Extra MustardSI On CampusFantasyPhoto GalleriesSwimsuitVideoFanNationSI KidsTNT

Welcome to New York

Going one-on-one with Yankees' new import Igawa

Posted: Thursday January 4, 2007 1:45PM; Updated: Thursday January 4, 2007 1:45PM
Print ThisE-mail ThisFree E-mail AlertsSave ThisMost PopularRSS Aggregators
After a reasonably successful career for the Hanshin Tigers, Kei Igawa will wear a different set of pinstripes this season.
After a reasonably successful career for the Hanshin Tigers, Kei Igawa will wear a different set of pinstripes this season.
Koichi Kamoshida/Getty Images
Submit a question or comment for Franz.
Your name:
Your e-mail address:
Your home town:
Enter your question:

Kei Igawa's baseball career has not been an unfettered ascent. In 2001, at the maddeningly precocious age of 20, the Japanese southpaw joined the starting rotation of the Hanshin Tigers. He went 9-13 for the last-place club, but finished with a 2.67 ERA -- second in the Central League.

The next season his stats improved to 14-9 and 2.49, and he won his first of three strikeout titles. In '03 the Tigers snagged the Central League pennant and Igawa -- 20-5 record with a league-leading 2.80 ERA -- was named both MVP and winner of the Sawamura, the Nippon equivalent of the Cy Young Award.

After that, his career graph shows a series of downward jags. Though Igawa led the league in strikeouts (228) in '04, his victories dropped to 14 while his ERA ballooned to 3.73. In '05, his whiff total fell even farther (145) and his ERA rose to 3.86, fifth among Tigers starters.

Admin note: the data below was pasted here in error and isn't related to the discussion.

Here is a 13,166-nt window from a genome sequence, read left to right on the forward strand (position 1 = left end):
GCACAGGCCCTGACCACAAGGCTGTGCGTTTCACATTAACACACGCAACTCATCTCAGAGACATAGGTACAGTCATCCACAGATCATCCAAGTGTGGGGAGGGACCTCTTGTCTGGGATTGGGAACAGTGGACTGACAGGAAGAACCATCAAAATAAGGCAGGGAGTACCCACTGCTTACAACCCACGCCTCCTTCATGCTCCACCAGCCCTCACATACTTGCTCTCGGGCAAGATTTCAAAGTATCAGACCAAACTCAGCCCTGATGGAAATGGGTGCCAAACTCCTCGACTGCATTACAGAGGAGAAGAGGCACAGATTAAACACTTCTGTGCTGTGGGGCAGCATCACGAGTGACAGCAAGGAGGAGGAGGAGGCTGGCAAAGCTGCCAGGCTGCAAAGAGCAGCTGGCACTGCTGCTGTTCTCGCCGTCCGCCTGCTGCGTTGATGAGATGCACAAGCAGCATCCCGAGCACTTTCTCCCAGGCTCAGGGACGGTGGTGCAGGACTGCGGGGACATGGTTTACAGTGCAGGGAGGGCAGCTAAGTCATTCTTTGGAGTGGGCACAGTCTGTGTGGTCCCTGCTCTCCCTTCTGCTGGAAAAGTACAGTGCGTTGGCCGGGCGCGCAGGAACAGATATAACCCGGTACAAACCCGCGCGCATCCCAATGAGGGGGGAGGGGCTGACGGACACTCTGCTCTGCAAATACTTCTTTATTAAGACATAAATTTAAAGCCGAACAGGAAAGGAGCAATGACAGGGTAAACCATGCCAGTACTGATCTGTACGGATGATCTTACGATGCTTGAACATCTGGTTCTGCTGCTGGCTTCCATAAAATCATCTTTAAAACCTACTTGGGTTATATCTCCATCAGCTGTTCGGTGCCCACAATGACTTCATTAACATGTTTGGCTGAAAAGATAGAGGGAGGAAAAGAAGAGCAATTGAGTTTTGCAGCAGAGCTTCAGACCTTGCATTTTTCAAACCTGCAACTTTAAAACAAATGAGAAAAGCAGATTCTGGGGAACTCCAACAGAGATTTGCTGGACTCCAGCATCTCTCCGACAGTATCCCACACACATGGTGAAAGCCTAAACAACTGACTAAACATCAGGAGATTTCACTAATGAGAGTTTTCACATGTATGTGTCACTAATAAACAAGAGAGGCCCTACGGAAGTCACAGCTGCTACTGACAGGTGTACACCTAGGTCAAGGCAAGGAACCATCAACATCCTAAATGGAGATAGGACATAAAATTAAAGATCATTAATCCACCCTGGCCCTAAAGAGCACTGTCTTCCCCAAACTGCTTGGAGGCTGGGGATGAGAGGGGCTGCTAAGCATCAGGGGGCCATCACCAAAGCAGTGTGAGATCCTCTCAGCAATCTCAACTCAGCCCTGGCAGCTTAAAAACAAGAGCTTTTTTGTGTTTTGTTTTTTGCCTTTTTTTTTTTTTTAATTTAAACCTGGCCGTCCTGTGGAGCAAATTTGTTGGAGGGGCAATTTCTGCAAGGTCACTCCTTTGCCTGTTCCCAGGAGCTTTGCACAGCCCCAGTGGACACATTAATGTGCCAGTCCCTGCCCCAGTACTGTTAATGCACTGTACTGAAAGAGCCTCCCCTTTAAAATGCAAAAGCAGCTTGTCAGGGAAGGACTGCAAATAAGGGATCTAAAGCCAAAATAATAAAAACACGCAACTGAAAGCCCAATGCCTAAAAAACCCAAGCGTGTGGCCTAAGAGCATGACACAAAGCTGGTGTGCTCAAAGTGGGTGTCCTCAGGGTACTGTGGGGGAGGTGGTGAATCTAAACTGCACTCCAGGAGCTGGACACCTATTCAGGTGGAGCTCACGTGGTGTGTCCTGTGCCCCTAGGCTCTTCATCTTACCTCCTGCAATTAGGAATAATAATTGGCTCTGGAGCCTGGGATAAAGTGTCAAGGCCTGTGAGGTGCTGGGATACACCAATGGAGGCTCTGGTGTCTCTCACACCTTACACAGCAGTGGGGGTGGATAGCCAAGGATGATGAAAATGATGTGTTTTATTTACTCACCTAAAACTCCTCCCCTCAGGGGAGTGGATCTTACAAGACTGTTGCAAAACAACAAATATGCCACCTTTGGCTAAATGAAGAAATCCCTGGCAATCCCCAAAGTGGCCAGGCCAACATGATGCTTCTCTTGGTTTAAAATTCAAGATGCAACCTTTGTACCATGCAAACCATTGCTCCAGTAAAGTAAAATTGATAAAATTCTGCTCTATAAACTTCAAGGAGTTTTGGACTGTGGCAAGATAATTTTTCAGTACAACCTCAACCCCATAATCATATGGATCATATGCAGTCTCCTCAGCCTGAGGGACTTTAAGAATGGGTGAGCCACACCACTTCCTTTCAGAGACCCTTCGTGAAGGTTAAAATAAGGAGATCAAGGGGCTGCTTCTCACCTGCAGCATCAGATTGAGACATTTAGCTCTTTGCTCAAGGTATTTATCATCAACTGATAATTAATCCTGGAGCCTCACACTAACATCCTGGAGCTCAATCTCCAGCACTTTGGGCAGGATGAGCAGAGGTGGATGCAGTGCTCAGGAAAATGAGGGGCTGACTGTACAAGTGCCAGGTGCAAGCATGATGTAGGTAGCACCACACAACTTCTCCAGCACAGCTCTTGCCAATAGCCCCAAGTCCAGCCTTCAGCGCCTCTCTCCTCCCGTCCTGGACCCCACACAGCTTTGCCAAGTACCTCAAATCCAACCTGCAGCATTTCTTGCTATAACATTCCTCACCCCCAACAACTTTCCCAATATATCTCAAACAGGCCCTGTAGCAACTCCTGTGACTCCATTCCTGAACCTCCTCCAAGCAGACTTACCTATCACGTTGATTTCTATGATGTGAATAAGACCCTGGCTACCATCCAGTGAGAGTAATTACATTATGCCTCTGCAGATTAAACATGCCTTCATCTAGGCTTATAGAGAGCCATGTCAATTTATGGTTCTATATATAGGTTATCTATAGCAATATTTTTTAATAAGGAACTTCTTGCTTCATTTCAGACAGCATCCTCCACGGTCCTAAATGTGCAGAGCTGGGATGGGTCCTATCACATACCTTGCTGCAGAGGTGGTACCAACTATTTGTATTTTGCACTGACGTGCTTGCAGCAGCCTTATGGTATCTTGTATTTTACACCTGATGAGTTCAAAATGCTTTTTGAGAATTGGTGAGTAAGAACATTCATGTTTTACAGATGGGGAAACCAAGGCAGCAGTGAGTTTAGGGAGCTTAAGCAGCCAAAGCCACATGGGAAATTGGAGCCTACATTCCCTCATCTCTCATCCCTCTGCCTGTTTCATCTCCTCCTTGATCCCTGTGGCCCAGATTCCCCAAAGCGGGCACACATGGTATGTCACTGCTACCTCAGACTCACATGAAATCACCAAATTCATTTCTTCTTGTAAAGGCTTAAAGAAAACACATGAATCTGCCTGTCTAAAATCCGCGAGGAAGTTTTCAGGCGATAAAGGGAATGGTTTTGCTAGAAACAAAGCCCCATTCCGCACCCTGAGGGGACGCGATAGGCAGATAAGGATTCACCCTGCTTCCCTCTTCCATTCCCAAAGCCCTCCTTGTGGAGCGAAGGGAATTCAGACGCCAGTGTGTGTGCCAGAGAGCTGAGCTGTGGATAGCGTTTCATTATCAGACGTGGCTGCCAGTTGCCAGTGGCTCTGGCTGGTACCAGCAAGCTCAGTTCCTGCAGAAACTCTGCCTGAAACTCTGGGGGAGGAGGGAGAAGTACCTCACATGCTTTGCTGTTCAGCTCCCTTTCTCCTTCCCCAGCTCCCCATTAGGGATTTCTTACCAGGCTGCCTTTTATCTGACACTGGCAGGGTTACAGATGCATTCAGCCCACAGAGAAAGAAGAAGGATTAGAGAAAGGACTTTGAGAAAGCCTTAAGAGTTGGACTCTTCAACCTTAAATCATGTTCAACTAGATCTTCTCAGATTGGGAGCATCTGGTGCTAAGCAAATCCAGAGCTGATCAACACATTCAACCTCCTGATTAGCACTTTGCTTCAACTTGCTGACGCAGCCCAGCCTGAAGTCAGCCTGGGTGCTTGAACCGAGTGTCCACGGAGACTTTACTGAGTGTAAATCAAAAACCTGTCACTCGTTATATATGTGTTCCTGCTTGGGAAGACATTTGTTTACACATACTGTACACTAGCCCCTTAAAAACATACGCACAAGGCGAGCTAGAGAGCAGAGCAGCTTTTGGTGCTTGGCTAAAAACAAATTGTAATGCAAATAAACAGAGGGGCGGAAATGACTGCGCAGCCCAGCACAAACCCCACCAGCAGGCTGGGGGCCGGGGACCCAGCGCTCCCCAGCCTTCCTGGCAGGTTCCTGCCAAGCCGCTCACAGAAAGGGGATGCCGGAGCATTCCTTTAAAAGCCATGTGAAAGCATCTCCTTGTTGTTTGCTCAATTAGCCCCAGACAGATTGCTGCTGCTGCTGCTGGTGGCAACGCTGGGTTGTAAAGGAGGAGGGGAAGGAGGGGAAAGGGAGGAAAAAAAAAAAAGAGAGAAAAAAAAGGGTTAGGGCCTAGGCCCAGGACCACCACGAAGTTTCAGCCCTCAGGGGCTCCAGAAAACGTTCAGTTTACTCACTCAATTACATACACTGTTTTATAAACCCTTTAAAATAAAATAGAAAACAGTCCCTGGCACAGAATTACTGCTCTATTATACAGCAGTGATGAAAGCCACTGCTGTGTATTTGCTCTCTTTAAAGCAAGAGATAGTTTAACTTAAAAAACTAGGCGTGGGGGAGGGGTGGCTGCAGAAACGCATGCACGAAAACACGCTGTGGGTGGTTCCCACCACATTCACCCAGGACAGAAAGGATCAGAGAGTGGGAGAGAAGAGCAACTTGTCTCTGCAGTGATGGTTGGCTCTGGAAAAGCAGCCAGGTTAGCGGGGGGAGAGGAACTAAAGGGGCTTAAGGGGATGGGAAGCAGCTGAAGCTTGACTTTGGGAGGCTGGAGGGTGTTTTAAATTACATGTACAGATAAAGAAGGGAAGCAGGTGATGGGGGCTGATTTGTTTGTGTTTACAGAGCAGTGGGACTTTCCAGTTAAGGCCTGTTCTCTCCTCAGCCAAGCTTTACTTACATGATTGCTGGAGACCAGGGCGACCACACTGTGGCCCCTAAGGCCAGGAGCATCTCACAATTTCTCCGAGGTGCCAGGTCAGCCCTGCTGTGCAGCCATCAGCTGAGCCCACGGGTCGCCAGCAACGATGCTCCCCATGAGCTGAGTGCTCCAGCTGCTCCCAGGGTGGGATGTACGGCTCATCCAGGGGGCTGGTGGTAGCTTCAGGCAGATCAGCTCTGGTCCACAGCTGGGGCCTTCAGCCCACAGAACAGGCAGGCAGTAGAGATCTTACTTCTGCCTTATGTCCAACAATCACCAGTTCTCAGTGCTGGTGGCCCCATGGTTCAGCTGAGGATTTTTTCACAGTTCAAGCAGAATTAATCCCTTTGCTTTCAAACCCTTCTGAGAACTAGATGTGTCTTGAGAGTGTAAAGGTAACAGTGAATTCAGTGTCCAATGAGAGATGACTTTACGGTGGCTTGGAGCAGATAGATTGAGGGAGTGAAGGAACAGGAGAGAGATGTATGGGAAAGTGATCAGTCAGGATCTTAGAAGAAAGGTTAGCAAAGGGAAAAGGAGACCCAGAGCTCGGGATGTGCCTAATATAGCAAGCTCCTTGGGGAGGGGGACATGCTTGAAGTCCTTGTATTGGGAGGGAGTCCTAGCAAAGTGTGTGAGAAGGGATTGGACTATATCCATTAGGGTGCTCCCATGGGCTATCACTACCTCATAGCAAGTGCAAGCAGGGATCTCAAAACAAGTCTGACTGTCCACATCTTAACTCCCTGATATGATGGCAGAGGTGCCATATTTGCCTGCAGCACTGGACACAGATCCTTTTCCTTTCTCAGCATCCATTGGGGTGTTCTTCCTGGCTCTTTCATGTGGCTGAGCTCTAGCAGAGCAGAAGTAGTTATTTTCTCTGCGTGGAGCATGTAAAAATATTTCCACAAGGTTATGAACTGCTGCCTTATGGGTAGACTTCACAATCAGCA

"I keep my own rhythm," Igawa says. "Which sometimes backfires." When his signature change-up stopped changing, he lost that rhythm altogether and was exiled to the minors. Happily, he regained it last spring, finishing the '06 campaign with a 14-9 mark, a 2.97 ERA and 194 Ks.

Last fall Igawa asked Hanshin to auction his negotiating rights to the highest-bidding major league team through the posting system. In December, the New York Yankees won the rights -- bidding more than $26 million -- and signed Igawa to a five-year $20 million contract. Igawa looks to fit at the back end of a rotation that includes Chien-ming Wang, Mike Mussina and Andy Pettitte.

We caught up with him recently at the St. Regis Hotel in Manhattan, where he had come to take his team physical.

SI: Hideki Matsui is nicknamed Godzilla. What's your favorite Japanese film monster?
Igawa: I have none.

SI: Not even Mothra or Rodan?
Igawa: I never watch horror films.

SI: The Boston Red Sox made a Mechagodzilla-sized splash this offseason by bidding more than $51 million for the rights to Japanese ace Daisuke Matsuzaka and signing him to a $52 million, six-year contract. Did the hard-line shenanigans of his agent, Scott Boras, hurt Matsuzaka's image in Japan?
Igawa: I have no idea. Please ask Daisuke directly.

SI: How have you fared in head-to-head competition against Matsuzaka?
Igawa: We pitched against each other during the Inter-League season last year. I don't remember the details, but we both did our job as the starters.

SI: Are you guys friends?
Igawa: Since we pitched in different leagues, I've never talked to him at length. But we'll both have the opportunity from now on.


1 of 2